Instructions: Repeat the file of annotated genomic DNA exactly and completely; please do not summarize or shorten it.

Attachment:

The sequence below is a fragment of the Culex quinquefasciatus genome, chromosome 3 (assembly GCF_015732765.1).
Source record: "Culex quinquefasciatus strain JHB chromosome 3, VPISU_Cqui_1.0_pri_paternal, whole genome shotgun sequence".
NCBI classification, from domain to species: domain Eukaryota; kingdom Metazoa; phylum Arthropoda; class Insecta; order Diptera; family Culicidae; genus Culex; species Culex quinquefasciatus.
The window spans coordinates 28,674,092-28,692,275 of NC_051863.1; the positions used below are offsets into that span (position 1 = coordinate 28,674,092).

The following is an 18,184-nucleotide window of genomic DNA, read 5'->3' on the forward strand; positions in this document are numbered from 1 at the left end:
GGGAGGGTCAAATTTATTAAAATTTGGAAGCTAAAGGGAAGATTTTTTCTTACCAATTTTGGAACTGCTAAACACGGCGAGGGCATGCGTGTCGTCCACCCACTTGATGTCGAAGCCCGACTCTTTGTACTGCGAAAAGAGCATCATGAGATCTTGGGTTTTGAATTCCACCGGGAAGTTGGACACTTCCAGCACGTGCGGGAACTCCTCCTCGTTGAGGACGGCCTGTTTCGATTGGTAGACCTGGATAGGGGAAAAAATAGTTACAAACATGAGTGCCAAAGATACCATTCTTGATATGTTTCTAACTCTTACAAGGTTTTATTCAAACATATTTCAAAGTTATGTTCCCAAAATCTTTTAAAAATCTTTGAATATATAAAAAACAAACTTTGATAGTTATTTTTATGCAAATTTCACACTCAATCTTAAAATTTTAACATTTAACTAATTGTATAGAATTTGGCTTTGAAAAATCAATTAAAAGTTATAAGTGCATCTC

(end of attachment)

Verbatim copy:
The sequence below is a fragment of the Culex quinquefasciatus genome, chromosome 3 (assembly GCF_015732765.1).
Source record: "Culex quinquefasciatus strain JHB chromosome 3, VPISU_Cqui_1.0_pri_paternal, whole genome shotgun sequence".
NCBI classification, from domain to species: domain Eukaryota; kingdom Metazoa; phylum Arthropoda; class Insecta; order Diptera; family Culicidae; genus Culex; species Culex quinquefasciatus.
The window spans coordinates 28,674,092-28,692,275 of NC_051863.1; the positions used below are offsets into that span (position 1 = coordinate 28,674,092).

The following is an 18,184-nucleotide window of genomic DNA, read 5'->3' on the forward strand; positions in this document are numbered from 1 at the left end:
GGGAGGGTCAAATTTATTAAAATTTGGAAGCTAAAGGGAAGATTTTTTCTTACCAATTTTGGAACTGCTAAACACGGCGAGGGCATGCGTGTCGTCCACCCACTTGATGTCGAAGCCCGACTCTTTGTACTGCGAAAAGAGCATCATGAGATCTTGGGTTTTGAATTCCACCGGGAAGTTGGACACTTCCAGCACGTGCGGGAACTCCTCCTCGTTGAGGACGGCCTGTTTCGATTGGTAGACCTGGATAGGGGAAAAAATAGTTACAAACATGAGTGCCAAAGATACCATTCTTGATATGTTTCTAACTCTTACAAGGTTTTATTCAAACATATTTCAAAGTTATGTTCCCAAAATCTTTTAAAAATCTTTGAATATATAAAAAACAAACTTTGATAGTTATTTTTATGCAAATTTCACACTCAATCTTAAAATTTTAACATTTAACTAATTGTATAGAATTTGGCTTTGAAAAATCAATTAAAAGTTATAAGTGCATCTC